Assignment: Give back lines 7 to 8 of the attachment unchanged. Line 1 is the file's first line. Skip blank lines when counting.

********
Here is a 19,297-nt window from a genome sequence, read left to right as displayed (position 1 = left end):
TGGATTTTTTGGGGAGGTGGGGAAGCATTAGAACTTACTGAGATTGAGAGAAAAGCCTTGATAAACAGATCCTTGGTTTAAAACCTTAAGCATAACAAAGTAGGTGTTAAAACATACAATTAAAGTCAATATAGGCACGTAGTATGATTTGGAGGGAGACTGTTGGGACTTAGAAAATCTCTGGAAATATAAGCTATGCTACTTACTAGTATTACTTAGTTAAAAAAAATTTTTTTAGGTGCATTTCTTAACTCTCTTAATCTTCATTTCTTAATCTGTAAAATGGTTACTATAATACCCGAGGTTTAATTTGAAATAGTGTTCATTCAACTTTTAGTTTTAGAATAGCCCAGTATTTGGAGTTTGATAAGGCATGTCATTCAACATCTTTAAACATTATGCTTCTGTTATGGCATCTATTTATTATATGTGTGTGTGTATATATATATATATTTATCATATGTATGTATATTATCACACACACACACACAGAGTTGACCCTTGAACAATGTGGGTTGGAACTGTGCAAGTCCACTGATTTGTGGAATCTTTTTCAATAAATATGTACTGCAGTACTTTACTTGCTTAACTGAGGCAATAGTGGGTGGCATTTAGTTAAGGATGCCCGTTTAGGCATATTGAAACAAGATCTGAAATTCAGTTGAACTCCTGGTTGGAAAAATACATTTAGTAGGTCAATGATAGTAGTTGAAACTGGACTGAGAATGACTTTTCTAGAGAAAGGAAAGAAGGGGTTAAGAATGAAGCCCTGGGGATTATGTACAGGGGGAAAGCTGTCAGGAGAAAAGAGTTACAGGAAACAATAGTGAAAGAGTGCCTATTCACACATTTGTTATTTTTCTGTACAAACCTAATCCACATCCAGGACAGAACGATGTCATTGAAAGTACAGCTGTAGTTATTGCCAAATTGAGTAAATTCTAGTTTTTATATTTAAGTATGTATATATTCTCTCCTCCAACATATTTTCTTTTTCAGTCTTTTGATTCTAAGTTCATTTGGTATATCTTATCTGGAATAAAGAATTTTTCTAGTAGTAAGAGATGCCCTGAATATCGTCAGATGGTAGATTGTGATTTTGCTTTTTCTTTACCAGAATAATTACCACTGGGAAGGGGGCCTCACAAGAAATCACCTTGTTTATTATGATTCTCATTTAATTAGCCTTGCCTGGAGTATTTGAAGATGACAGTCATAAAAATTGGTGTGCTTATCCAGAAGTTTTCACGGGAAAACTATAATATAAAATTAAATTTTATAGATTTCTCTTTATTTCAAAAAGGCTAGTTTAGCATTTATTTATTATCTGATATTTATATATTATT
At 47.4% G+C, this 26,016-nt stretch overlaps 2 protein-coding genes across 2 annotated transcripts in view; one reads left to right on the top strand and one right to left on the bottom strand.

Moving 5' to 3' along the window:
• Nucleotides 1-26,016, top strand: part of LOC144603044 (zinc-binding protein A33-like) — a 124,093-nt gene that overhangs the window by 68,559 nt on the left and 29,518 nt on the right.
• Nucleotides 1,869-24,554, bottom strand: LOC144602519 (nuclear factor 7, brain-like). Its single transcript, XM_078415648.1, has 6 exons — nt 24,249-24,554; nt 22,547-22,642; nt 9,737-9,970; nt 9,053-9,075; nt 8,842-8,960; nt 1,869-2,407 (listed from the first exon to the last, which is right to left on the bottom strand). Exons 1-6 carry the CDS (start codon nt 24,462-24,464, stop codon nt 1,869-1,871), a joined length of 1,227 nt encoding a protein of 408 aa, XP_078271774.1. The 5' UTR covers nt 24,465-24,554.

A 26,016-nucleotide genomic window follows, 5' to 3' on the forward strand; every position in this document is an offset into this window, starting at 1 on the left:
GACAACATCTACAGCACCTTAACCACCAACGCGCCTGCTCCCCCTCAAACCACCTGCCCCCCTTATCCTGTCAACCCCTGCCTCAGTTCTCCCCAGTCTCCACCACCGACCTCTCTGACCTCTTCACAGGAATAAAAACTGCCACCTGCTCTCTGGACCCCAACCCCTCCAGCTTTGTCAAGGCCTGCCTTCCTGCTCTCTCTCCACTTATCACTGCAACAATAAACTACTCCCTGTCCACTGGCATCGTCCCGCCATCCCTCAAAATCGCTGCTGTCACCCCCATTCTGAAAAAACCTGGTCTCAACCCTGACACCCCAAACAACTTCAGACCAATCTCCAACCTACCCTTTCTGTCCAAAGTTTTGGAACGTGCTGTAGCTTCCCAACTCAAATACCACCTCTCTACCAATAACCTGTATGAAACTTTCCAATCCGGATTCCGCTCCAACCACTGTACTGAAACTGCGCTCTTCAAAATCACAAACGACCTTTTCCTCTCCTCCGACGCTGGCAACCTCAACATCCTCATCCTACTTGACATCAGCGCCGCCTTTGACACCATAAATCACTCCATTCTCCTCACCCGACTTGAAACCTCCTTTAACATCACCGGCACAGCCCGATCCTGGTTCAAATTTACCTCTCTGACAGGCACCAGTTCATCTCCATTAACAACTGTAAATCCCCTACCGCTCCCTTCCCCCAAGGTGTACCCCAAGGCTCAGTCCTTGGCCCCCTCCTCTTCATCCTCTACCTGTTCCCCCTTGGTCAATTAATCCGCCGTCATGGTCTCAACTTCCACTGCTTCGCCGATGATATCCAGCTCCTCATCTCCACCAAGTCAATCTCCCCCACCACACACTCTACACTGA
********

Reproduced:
A 26,016-nucleotide genomic window follows, 5' to 3' on the forward strand; every position in this document is an offset into this window, starting at 1 on the left:
GACAACATCTACAGCACCTTAACCACCAACGCGCCTGCTCCCCCTCAAACCACCTGCCCCCCTTATCCTGTCAACCCCTGCCTCAGTTCTCCCCAGTCTCCACCACCGACCTCTCTGACCTCTTCACAGGAATAAAAACTGCCACCTGCTCTCTGGACCCCAACCCCTCCAGCTTTGTCAAGGCCTGCCTTCCTGCTCTCTCTCCACTTATCACTGCAACAATAAACTACTCCCTGTCCACTGGCATCGTCCCGCCATCCCTCAAAATCGCTGCTGTCACCCCCATTCTGAAAAAACCTGGTCTCAACCCTGACACCCCAAACAACTTCAGACCAATCTCCAACCTACCCTTTCTGTCCAAAGTTTTGGAACGTGCTGTAGCTTCCCAACTCAAATACCACCTCTCTACCAATAACCTGTATGAAACTTTCCAATCCGGATTCCGCTCCAACCACTGTACTGAAACTGCGCTCTTCAAAATCACAAACGACCTTTTCCTCTCCTCCGACGCTGGCAACCTCAACATCCTCATCCTACTTGACATCAGCGCCGCCTTTGACACCATAAATCACTCCATTCTCCTCACCCGACTTGAAACCTCCTTTAACATCACCGGCACAGCCCGATCCTGGTTCAAATTTACCTCTCTGACAGGCACCAGTTCATCTCCATTAACAACTGTAAATCCCCTACCGCTCCCTTCCCCCAAGGTGTACCCCAAGGCTCAGTCCTTGGCCCCCTCCTCTTCATCCTCTACCTGTTCCCCCTTGGTCAATTAATCCGCCGTCATGGTCTCAACTTCCACTGCTTCGCCGATGATATCCAGCTCCTCATCTCCACCAAGTCAATCTCCCCCACCACACACTCTACACTGA